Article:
Keeping mothers and babies together: Reducing admissions into the Neonatal Intensive Care unit (NICU) at our Women’s Hospital | News

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Keeping mothers and babies together: Reducing admissions into the Neonatal Intensive Care unit (NICU) at our Women’s Hospital

This week we spoke with Fiona Terry, our Neonatal Intensive Care unit Governance Lead and Dudu Nyathi, our Fetal Monitoring and Surveillance Midwife, representing the Avoiding Term Admissions into Neonatal Units (ATAIN) project team at our Women’s Hospital.

baby and mother

Launched by NHS Improvement in 2018, with aims to reduce term admissions into Neonatal units to below 5% of births per month. This only applies to babies born at 37 weeks or above. The aim of the ATAIN framework is to avoid unnecessary separation between the baby and mother.  

 

Over the last year, we have seen consistent reductions in term admissions to our Neonatal Intensive Care unit (NICU), which is measured by the number of babies born at 37 weeks or more compared with the number of babies admitted to the NICU. This framework allows babies to be with their mothers on our post-natal and transitional care wards, to begin building important bonds and routines as a new family, reducing any harm that may be caused by separation.   

Our team of clinicians have reduced term admissions by:   

  

  • Providing warm care bundles and administering Glucogel for hypoglycemia  

  • Feeding care plans to reduce jaundice 

  • Revising our fetal monitoring training  

  

Over the past 12 months, our fetal monitoring training has been revised and improved upon in line with the national publication ‘Saving babies lives care bundle’. This training has supported staff to improve their knowledge and care of women in labour, which results in the reduction of term admissions to our neonatal unit where fetal monitoring has been a contributory factor.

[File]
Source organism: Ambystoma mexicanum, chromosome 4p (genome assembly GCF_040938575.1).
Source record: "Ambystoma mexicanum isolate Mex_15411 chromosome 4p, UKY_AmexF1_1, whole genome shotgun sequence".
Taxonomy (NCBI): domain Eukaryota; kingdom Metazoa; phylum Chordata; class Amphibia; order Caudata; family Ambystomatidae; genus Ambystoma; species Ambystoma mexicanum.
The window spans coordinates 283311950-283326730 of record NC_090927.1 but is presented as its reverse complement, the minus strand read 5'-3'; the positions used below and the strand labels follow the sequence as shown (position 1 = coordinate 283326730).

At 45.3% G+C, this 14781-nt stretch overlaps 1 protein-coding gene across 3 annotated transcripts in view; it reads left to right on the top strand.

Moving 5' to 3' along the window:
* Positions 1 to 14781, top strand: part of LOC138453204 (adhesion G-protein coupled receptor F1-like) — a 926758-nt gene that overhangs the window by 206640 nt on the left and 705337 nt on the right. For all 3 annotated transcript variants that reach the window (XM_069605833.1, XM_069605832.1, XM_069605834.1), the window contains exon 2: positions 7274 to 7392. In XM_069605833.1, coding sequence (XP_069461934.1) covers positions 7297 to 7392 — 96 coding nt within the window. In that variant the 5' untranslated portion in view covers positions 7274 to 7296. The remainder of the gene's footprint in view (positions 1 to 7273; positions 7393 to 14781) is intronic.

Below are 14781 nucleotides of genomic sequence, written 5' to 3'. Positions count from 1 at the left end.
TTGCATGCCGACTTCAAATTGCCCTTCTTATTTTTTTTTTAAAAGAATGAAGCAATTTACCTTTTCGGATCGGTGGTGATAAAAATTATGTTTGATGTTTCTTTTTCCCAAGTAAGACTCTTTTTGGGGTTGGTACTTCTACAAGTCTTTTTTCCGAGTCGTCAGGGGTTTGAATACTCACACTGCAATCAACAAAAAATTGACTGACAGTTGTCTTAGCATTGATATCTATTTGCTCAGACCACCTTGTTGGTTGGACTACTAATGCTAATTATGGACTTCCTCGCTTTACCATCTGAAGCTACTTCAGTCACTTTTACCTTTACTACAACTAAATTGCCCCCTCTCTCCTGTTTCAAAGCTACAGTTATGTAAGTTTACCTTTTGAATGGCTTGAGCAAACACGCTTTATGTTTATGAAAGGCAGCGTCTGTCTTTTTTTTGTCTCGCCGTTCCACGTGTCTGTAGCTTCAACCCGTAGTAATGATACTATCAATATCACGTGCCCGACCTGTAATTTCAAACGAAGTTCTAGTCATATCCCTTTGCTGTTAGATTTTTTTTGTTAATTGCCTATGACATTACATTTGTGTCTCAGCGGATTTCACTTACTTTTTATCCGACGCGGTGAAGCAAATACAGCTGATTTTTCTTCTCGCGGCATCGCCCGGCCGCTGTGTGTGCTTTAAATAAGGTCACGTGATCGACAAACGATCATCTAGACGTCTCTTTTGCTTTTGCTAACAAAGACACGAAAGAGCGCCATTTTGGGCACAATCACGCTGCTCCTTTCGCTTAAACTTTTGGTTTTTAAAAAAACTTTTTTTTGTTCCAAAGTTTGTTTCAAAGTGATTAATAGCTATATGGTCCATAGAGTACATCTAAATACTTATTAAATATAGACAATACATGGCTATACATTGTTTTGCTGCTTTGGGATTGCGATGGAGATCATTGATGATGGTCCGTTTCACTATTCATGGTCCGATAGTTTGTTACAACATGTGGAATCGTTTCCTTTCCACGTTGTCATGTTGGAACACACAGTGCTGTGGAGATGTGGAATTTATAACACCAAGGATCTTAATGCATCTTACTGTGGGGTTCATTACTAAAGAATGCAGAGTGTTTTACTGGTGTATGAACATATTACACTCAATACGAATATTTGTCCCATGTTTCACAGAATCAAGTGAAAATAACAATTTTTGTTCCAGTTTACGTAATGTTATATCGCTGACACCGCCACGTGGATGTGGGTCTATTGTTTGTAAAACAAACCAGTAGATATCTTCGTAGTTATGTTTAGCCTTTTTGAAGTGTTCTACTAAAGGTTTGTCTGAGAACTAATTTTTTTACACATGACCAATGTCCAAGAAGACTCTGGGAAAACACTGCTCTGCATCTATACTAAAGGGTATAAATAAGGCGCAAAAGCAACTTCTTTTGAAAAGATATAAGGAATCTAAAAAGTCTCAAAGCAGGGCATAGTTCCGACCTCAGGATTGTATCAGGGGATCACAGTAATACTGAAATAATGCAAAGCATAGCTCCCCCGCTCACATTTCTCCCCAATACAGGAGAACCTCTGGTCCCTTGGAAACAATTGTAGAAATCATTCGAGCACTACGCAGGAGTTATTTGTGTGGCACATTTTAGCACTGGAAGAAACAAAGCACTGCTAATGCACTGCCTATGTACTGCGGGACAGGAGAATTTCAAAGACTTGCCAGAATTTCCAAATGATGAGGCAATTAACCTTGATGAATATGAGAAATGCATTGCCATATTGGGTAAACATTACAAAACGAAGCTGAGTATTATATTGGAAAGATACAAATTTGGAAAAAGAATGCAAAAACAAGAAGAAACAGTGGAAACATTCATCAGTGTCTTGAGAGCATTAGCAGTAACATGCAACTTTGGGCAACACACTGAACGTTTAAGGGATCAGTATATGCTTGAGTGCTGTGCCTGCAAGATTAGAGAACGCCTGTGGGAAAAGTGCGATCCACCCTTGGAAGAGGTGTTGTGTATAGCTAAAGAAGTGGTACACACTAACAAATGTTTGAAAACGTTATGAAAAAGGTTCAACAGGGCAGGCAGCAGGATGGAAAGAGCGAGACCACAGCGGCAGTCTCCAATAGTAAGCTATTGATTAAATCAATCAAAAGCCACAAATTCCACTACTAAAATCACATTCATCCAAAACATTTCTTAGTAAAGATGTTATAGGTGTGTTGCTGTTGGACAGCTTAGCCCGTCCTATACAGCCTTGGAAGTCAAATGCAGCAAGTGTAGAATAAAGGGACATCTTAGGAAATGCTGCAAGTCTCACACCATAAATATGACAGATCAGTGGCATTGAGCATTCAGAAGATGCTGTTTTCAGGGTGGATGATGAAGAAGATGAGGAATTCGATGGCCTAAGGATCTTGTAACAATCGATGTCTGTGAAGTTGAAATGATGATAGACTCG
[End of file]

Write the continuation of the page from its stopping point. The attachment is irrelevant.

NICU

The training looks into five key elements that can affect birth and pregnancy, leading to increased admissions to our Neonatal unit. By strengthening our training and knowledge of these factors, we have been able to pre-emptively address fetal wellbeing in a timely manner.  

 

Our Fetal Monitoring and Surveillance Midwife spoke with us about the importance of additional checks to prevent unnecessary complications and harm during birth. Dudu Nyathi said: “Revamping the fetal monitoring training sessions has made a significant improvement in reducing the number of term babies admitted to our Neonatal unit, where fetal monitoring was a contributory factor. 

 

“An understanding of basic fetal physiology helps us to individualise the care. Improving outcomes calls for timely identification and escalation of concerns, as well as focusing on the wider clinical picture, rather than making decisions based on CTG alone.”  

This work feeds into ATAIN in reducing term admissions but is not directly part of ATAIN. 

 

Fiona Terry said: “It is important to us that as many term babies (as possible) and their mothers are able to stay together so that they can make important family bonds as soon as possible.”  

  

We’d like to say a big thank you to all of our clinicians working across Maternity and Neonatal to make these reductions in admissions a possibility. To learn more about ATAIN, visit our NHS England website here.

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